Healthcare security has been hampered by constrained spending, pervasive use of legacy devices that were not designed to resist or recognize modern cyber-attacks, a lack of understanding of the cybersecurity risks, as well as limited education and awareness training for healthcare workers.

At too many healthcare organizations, fundamental security controls are absent or immature. For instance, lack of adequate privileged access controls played a key role in the Anthem breach of 80 million records. Enforcing least privilege access is a cornerstone security concept. Healthcare organizations should implement privilege management controls to restrict user access to only necessary and approved functions.

Understandably, most healthcare providers spend a majority of their financial and personnel resources to deliver as superior care as possible to as many patients as possible. Often times, this spending crowds out potential investments that could occur to improve risk management in ways that would support their mission, and ultimately, provide better patient care and data protection. Consequently, the impact of cybersecurity threats on the healthcare sector continues to be severe.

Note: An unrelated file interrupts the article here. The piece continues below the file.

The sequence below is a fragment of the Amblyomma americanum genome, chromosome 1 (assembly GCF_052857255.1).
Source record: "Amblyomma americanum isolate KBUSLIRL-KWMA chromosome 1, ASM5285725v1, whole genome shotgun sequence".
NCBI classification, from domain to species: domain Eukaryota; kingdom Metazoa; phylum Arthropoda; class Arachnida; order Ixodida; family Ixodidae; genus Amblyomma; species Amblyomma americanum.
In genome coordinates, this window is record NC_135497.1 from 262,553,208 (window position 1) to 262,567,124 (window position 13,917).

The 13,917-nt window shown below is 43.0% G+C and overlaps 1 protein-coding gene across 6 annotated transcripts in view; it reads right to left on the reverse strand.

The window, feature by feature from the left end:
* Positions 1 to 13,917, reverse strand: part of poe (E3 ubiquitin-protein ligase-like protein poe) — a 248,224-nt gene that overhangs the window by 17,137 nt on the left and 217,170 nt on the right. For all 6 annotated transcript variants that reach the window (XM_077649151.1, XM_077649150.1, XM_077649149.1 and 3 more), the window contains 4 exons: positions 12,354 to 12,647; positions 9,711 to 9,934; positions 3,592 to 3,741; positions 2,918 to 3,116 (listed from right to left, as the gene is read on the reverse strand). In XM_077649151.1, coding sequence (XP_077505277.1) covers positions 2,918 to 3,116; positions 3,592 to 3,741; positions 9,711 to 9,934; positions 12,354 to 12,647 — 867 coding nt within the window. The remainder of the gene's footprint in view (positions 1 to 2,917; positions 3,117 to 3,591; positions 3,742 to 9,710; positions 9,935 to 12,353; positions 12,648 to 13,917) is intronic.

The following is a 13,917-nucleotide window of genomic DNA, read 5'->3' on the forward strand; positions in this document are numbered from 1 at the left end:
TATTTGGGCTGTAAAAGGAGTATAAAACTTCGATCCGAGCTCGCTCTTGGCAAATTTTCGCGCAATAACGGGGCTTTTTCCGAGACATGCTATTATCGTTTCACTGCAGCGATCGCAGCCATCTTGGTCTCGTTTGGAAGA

Balancing Openness & Collaboration with Best-Practice Security

To respond to critical care issues quickly while maintaining a seamless workflow, healthcare personnel may leave workstations unlocked and unattended. While leaving workstations unlocked improves the speed with which a provider can access the patient’s information and identify potentially lifesaving allergies or drug interactions, these practices could lead to the loss, unauthorized access, or alteration of patient data.